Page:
Rudiger and Son play like they love football, and that’s important

Players like Antonio Rudiger and Son Heung Min play with a style and freedom that speaks volumes about their love for the game.

The moment came in the first half of the Premier League game between West Ham United and Chelsea in December, when the ball fell on Antonio Rudiger who, despite being clear of the West Ham goal which made the sequel optimistic, attempted a shot on goal which bulged hopelessly over the crossbar, before to run mischievously back to his correct position, laughing like a naughty schoolboy himself.

Football, we can all agree, takes itself too seriously these days, but a slow slide over a few decades has normalized what we should really consider beyond parody. The Champions League has an anthem, as if UEFA were a nation state. Before the start of Premier League matches, when the teams enter the pitch, the referee takes the match ball from a ceremonial plinth, like an offering to the football gods, but upside down. The music from Soccer Saturday is serious enough that you would half-expect Jeff Stelling to announce that war has been declared on China rather than tell us about Carlisle United’s third goal at Harrogate Town.

The Championship play-off final is the £200m game while the FA Cup languishes because success can increasingly only be construed as money, while history, tradition and continuity’s lack of intrinsic value makes it redundant. We are even reaching a tipping point where competition matters less than size, when it comes to deciding who can play top-level European club football. A little something has to be thrown at the wealthier clubs. Otherwise, they could pick up their ball and go home.

So in all this gloom – it’s fair to say we live in a society that is increasingly honing its ability to get angry and take it all in bad faith – a player who can let that mask slip for a moment, someone who looks like he’s doing nothing on this goddamn earth that he’d rather be doing right now than playing football, feels like a palate cleanser. Antonio Rudiger’s delighted face was a welcome change of perspective from the egotistical, slick, grumbling faces that monopolize the back pages of our newspapers and our television screens.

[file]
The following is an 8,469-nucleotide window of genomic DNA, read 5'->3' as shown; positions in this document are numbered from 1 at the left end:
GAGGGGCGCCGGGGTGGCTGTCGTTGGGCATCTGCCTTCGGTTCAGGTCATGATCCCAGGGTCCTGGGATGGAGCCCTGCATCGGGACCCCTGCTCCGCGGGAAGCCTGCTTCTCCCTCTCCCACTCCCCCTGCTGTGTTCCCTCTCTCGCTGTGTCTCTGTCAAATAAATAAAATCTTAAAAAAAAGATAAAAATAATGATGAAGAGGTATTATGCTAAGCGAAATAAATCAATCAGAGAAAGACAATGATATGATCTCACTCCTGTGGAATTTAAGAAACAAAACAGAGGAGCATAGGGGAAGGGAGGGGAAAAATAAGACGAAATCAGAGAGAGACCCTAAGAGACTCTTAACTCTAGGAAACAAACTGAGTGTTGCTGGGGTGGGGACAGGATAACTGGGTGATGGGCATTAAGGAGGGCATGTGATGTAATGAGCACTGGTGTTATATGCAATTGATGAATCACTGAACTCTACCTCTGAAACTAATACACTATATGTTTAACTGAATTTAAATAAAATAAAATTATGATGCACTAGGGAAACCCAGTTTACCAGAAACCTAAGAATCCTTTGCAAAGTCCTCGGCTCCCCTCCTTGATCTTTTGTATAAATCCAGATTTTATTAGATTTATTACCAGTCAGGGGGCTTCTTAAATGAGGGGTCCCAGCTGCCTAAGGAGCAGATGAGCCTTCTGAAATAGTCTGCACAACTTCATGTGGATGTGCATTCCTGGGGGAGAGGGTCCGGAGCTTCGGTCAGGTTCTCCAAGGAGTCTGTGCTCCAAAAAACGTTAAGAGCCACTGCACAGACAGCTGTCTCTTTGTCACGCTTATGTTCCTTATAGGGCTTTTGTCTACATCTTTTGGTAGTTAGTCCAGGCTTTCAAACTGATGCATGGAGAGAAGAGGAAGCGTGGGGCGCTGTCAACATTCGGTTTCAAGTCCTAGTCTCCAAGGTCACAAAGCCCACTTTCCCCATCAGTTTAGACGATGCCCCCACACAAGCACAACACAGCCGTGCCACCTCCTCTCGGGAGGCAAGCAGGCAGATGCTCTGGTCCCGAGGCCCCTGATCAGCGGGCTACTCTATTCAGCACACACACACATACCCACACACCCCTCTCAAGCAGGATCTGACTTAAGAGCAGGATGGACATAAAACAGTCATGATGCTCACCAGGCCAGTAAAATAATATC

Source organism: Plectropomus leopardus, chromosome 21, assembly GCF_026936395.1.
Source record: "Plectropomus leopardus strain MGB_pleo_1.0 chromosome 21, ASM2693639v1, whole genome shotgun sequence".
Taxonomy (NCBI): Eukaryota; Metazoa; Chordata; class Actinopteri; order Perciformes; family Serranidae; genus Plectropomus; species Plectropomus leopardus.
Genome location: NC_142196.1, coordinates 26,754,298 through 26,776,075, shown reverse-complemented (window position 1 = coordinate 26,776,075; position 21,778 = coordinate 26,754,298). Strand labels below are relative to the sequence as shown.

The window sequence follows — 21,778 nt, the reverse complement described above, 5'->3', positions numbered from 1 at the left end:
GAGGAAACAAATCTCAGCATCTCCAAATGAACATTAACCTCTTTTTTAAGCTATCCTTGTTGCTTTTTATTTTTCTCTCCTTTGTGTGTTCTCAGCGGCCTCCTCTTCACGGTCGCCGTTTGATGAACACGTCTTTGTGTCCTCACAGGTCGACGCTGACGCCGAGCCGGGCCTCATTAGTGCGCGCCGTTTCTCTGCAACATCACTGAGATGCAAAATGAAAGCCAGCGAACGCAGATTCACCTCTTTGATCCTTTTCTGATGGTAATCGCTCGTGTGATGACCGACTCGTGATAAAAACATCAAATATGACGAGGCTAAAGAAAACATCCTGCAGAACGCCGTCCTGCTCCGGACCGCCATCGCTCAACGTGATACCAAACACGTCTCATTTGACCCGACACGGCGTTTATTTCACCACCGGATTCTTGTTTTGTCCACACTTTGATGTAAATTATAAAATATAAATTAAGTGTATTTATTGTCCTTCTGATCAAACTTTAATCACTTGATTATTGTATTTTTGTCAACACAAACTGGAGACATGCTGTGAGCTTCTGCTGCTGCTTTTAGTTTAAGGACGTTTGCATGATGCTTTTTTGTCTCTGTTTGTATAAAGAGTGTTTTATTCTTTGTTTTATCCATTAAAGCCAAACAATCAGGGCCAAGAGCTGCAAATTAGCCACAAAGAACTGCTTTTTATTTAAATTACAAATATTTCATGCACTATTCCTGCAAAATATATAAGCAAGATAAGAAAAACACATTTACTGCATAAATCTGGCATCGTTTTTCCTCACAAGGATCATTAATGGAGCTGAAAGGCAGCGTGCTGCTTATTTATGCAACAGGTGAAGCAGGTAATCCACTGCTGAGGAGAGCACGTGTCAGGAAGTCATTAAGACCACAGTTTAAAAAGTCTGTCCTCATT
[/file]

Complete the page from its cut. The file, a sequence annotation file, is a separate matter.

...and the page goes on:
The same goes for Son Heung Min. The speed of accelerating with the ball at his feet, the finishing and the unerring ability to choose his strike partner like on radar is all very well, but it’s the extent to which he plays as if he loves football that makes really make him stand out. It brings a sense of freedom and exhilaration to the way he plays. When he breaks through a defense to complete a pass, space opens up in front of him, and even the incredible athleticism has to take precedence over the style with which everything is put together.

There have always been players who it just happened being extremely good at football but had mixed feelings about the game. David Batty is the example that always comes immediately to mind, most likely because his rise to the top of the professional game came at a time when football was becoming fashionable again for the first time in decades, which meant the background noise often sounded like an arms race to declare fandom.

But even that can be charming to see. Gareth Bale could be annoying Real Madrid right now (and everyone knows pissing off superclubs is fine for a little low humor – sorry guys, but that’s just the small price to pay for all that gain), but there’s no doubt that living his best life. It’s not that he doesn’t like football; it’s just that when he’s not playing, he prefers to play golf. And given that at 32 and with a history of injuries, he is well and truly into the fall of his playing career and is probably comfortable enough to shrug his shoulders in the face of outbursts from the Spanish press. Football clubs trivialize players; it’s their whole business model. There is nothing wrong with this dynamic being upset from time to time.

But the footballer who plays the game like he loves to play the game is a joy forever. They are one of the most important links between the team and the fans, and the fans instinctively know who they are. They are confident enough in their ability to allow themselves to smile.

There has long been this idea in football that there has to be some kind of cruelty or some kind of physical pain to be successful, as if that’s the sacrifice a player has to make to reach the top of the game. but it doesn’t have to be that way. Frowning and puffing out your cheeks like a bull waiting to take on a matador works for some, and it’s not like those players aren’t liked too. Fans like this level of commitment. But the players who like the game are immediately recognizable because we recognize ourselves in them. It’s a different kind of commitment, but it’s still valuable.

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